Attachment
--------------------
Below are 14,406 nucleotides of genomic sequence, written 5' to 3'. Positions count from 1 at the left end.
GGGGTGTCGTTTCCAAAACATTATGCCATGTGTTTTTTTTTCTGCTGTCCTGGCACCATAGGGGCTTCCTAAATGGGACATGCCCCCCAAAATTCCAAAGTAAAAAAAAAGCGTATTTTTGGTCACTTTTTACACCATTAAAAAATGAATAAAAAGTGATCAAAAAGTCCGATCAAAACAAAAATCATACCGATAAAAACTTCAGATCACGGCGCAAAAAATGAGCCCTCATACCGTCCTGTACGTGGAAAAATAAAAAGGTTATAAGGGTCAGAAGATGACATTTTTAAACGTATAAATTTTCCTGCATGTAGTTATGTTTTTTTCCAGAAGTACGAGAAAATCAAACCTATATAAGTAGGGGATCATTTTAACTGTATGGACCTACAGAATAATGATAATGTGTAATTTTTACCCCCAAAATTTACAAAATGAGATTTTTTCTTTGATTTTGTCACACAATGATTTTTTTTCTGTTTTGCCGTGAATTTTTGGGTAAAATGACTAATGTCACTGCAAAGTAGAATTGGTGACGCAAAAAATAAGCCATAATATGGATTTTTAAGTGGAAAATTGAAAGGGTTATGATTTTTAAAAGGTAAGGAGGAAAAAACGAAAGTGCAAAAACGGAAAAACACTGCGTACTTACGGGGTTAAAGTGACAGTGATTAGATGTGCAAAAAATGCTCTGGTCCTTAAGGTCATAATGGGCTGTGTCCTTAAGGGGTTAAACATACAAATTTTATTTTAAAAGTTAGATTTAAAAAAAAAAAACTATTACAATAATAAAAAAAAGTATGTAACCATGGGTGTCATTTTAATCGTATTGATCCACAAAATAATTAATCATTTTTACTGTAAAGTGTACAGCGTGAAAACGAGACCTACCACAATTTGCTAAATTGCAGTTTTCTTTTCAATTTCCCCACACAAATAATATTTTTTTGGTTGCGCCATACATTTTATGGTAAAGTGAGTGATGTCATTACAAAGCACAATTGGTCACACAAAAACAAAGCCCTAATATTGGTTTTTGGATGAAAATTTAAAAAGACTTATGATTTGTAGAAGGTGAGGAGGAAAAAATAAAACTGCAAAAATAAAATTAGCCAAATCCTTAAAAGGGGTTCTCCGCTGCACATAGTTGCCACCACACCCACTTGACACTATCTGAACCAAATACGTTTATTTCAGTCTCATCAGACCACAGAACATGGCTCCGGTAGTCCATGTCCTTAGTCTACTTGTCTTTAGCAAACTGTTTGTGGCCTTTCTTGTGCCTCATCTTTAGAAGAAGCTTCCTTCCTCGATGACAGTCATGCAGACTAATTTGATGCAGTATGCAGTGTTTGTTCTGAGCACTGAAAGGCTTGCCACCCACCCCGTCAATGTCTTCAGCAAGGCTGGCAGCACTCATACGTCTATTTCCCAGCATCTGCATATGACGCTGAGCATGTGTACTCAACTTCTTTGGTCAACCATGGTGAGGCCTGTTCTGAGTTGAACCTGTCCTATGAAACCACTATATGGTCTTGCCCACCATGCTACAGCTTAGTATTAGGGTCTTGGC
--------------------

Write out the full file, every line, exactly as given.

Below are 14,406 nucleotides of genomic sequence, written 5' to 3'. Positions count from 1 at the left end.
GGGGTGTCGTTTCCAAAACATTATGCCATGTGTTTTTTTTTCTGCTGTCCTGGCACCATAGGGGCTTCCTAAATGGGACATGCCCCCCAAAATTCCAAAGTAAAAAAAAAGCGTATTTTTGGTCACTTTTTACACCATTAAAAAATGAATAAAAAGTGATCAAAAAGTCCGATCAAAACAAAAATCATACCGATAAAAACTTCAGATCACGGCGCAAAAAATGAGCCCTCATACCGTCCTGTACGTGGAAAAATAAAAAGGTTATAAGGGTCAGAAGATGACATTTTTAAACGTATAAATTTTCCTGCATGTAGTTATGTTTTTTTCCAGAAGTACGAGAAAATCAAACCTATATAAGTAGGGGATCATTTTAACTGTATGGACCTACAGAATAATGATAATGTGTAATTTTTACCCCCAAAATTTACAAAATGAGATTTTTTCTTTGATTTTGTCACACAATGATTTTTTTTCTGTTTTGCCGTGAATTTTTGGGTAAAATGACTAATGTCACTGCAAAGTAGAATTGGTGACGCAAAAAATAAGCCATAATATGGATTTTTAAGTGGAAAATTGAAAGGGTTATGATTTTTAAAAGGTAAGGAGGAAAAAACGAAAGTGCAAAAACGGAAAAACACTGCGTACTTACGGGGTTAAAGTGACAGTGATTAGATGTGCAAAAAATGCTCTGGTCCTTAAGGTCATAATGGGCTGTGTCCTTAAGGGGTTAAACATACAAATTTTATTTTAAAAGTTAGATTTAAAAAAAAAAAACTATTACAATAATAAAAAAAAGTATGTAACCATGGGTGTCATTTTAATCGTATTGATCCACAAAATAATTAATCATTTTTACTGTAAAGTGTACAGCGTGAAAACGAGACCTACCACAATTTGCTAAATTGCAGTTTTCTTTTCAATTTCCCCACACAAATAATATTTTTTTGGTTGCGCCATACATTTTATGGTAAAGTGAGTGATGTCATTACAAAGCACAATTGGTCACACAAAAACAAAGCCCTAATATTGGTTTTTGGATGAAAATTTAAAAAGACTTATGATTTGTAGAAGGTGAGGAGGAAAAAATAAAACTGCAAAAATAAAATTAGCCAAATCCTTAAAAGGGGTTCTCCGCTGCACATAGTTGCCACCACACCCACTTGACACTATCTGAACCAAATACGTTTATTTCAGTCTCATCAGACCACAGAACATGGCTCCGGTAGTCCATGTCCTTAGTCTACTTGTCTTTAGCAAACTGTTTGTGGCCTTTCTTGTGCCTCATCTTTAGAAGAAGCTTCCTTCCTCGATGACAGTCATGCAGACTAATTTGATGCAGTATGCAGTGTTTGTTCTGAGCACTGAAAGGCTTGCCACCCACCCCGTCAATGTCTTCAGCAAGGCTGGCAGCACTCATACGTCTATTTCCCAGCATCTGCATATGACGCTGAGCATGTGTACTCAACTTCTTTGGTCAACCATGGTGAGGCCTGTTCTGAGTTGAACCTGTCCTATGAAACCACTATATGGTCTTGCCCACCATGCTACAGCTTAGTATTAGGGTCTTGGC